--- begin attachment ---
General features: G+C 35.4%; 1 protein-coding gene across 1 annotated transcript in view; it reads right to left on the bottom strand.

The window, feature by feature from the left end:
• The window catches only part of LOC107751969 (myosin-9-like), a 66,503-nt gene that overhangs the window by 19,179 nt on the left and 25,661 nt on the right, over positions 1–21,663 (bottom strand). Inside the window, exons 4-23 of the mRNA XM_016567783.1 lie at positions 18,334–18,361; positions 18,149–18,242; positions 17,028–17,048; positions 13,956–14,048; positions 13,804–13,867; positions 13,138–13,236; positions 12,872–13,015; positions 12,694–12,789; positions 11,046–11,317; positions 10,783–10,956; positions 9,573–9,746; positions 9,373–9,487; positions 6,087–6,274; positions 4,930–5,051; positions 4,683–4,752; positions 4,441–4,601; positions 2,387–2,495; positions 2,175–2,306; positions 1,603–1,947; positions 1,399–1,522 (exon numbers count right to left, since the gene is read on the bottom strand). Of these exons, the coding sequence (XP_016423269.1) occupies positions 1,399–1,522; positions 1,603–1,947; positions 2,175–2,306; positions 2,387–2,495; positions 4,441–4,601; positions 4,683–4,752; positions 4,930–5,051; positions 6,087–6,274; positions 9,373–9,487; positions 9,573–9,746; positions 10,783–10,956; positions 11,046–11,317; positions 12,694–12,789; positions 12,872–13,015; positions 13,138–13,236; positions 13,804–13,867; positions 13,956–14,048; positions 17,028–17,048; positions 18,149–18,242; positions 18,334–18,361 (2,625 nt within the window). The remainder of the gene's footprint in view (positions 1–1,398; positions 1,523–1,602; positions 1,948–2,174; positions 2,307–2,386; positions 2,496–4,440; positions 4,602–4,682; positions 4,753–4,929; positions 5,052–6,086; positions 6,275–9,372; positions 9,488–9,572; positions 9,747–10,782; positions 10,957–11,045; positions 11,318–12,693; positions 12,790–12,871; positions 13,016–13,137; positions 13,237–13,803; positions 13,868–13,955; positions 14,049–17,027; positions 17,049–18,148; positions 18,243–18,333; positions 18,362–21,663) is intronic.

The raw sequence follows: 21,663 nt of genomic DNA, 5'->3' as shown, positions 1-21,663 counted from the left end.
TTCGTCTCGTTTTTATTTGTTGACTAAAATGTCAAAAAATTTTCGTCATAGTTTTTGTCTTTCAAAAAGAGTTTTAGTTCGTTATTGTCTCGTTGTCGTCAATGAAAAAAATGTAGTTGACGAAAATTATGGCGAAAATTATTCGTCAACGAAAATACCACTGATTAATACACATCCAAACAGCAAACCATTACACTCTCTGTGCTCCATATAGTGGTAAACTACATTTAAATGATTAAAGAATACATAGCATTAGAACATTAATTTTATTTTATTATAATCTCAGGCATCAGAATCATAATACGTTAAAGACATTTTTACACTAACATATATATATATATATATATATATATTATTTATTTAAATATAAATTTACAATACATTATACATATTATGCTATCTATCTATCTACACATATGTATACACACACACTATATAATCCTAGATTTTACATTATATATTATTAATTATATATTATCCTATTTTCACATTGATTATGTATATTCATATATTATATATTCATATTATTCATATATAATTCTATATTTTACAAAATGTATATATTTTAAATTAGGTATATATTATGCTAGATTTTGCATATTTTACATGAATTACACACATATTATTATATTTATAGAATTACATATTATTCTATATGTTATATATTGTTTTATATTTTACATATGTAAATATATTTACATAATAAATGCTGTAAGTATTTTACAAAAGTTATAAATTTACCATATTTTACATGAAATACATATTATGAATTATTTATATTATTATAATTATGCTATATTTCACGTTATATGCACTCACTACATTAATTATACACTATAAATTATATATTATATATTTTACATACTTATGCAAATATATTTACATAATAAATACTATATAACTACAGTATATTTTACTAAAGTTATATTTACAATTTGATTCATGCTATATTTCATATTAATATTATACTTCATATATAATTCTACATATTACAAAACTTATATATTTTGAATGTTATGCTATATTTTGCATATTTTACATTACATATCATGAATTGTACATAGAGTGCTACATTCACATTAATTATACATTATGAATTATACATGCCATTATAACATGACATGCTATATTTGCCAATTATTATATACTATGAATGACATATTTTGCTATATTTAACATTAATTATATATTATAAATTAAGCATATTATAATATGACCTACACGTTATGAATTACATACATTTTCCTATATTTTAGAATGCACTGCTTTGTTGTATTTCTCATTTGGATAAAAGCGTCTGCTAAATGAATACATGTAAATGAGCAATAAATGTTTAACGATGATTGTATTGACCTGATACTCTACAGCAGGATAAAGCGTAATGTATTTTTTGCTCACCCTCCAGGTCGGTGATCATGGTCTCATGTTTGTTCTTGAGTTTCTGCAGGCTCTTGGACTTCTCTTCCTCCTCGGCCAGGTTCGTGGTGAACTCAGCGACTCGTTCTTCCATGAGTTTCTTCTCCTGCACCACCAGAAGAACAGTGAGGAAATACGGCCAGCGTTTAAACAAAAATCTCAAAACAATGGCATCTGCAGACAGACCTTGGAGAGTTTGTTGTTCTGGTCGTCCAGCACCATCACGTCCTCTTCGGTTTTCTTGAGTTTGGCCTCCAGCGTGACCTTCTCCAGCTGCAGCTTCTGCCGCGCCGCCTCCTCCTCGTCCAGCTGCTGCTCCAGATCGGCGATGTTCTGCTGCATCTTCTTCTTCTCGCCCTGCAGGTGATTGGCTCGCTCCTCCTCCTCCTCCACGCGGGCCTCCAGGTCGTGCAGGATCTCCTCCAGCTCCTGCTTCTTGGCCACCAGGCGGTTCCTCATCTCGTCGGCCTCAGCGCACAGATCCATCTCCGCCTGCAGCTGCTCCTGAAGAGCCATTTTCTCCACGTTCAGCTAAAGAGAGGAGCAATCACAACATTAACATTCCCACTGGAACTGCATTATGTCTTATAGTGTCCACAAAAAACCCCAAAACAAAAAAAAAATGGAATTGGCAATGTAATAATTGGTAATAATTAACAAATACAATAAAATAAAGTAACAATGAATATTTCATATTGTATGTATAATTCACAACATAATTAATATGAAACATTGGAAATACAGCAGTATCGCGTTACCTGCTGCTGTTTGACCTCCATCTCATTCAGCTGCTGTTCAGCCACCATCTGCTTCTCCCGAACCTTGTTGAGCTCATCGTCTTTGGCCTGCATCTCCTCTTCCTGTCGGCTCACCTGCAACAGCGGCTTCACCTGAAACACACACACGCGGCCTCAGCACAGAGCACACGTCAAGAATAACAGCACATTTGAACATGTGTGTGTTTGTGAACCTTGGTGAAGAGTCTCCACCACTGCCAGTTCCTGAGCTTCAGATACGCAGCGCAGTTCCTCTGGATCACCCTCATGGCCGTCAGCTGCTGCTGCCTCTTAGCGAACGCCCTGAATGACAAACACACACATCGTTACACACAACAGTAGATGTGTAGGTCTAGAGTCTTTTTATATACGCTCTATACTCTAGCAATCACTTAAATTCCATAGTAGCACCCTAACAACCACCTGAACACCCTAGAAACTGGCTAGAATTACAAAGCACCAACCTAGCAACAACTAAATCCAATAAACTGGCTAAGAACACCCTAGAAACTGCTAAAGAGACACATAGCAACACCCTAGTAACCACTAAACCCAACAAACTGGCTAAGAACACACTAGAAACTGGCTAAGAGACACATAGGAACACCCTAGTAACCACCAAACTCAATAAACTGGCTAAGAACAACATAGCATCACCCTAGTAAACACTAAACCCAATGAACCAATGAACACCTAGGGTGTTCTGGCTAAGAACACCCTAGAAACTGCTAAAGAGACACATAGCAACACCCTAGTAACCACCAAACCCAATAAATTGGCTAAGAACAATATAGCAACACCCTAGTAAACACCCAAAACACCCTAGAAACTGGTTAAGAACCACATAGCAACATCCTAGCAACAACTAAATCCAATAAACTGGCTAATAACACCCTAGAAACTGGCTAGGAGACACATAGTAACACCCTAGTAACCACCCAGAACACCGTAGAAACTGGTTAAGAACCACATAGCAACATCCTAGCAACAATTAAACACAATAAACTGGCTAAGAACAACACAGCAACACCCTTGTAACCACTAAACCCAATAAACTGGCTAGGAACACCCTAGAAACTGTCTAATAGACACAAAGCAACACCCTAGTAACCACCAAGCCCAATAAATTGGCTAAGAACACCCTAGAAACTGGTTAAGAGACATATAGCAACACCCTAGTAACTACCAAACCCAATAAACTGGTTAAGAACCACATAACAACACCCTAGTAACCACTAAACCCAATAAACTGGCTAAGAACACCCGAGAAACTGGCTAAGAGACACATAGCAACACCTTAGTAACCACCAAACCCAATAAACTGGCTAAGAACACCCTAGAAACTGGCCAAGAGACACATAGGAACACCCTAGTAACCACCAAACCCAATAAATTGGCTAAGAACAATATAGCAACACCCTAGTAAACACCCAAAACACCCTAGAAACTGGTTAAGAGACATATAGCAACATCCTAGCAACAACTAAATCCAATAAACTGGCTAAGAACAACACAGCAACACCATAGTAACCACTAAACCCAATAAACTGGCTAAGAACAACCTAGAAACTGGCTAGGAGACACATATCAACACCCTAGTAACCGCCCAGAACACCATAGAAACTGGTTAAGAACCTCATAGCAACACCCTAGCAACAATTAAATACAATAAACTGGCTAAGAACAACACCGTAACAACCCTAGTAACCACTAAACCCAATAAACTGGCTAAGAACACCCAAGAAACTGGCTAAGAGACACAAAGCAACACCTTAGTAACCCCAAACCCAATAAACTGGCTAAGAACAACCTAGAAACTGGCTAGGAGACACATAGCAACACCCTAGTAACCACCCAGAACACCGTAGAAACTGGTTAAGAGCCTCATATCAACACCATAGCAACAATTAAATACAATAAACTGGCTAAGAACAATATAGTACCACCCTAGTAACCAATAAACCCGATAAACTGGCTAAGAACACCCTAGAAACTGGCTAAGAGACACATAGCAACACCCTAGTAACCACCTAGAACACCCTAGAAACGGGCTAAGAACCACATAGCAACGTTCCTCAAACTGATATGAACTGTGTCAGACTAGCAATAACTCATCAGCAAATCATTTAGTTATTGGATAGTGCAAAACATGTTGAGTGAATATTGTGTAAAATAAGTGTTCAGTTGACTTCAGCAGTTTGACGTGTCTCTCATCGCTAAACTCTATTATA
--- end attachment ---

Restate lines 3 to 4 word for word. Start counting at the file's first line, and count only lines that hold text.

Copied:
• The window catches only part of LOC107751969 (myosin-9-like), a 66,503-nt gene that overhangs the window by 19,179 nt on the left and 25,661 nt on the right, over positions 1–21,663 (bottom strand). Inside the window, exons 4-23 of the mRNA XM_016567783.1 lie at positions 18,334–18,361; positions 18,149–18,242; positions 17,028–17,048; positions 13,956–14,048; positions 13,804–13,867; positions 13,138–13,236; positions 12,872–13,015; positions 12,694–12,789; positions 11,046–11,317; positions 10,783–10,956; positions 9,573–9,746; positions 9,373–9,487; positions 6,087–6,274; positions 4,930–5,051; positions 4,683–4,752; positions 4,441–4,601; positions 2,387–2,495; positions 2,175–2,306; positions 1,603–1,947; positions 1,399–1,522 (exon numbers count right to left, since the gene is read on the bottom strand). Of these exons, the coding sequence (XP_016423269.1) occupies positions 1,399–1,522; positions 1,603–1,947; positions 2,175–2,306; positions 2,387–2,495; positions 4,441–4,601; positions 4,683–4,752; positions 4,930–5,051; positions 6,087–6,274; positions 9,373–9,487; positions 9,573–9,746; positions 10,783–10,956; positions 11,046–11,317; positions 12,694–12,789; positions 12,872–13,015; positions 13,138–13,236; positions 13,804–13,867; positions 13,956–14,048; positions 17,028–17,048; positions 18,149–18,242; positions 18,334–18,361 (2,625 nt within the window). The remainder of the gene's footprint in view (positions 1–1,398; positions 1,523–1,602; positions 1,948–2,174; positions 2,307–2,386; positions 2,496–4,440; positions 4,602–4,682; positions 4,753–4,929; positions 5,052–6,086; positions 6,275–9,372; positions 9,488–9,572; positions 9,747–10,782; positions 10,957–11,045; positions 11,318–12,693; positions 12,790–12,871; positions 13,016–13,137; positions 13,237–13,803; positions 13,868–13,955; positions 14,049–17,027; positions 17,049–18,148; positions 18,243–18,333; positions 18,362–21,663) is intronic.

The raw sequence follows: 21,663 nt of genomic DNA, 5'->3' as shown, positions 1-21,663 counted from the left end.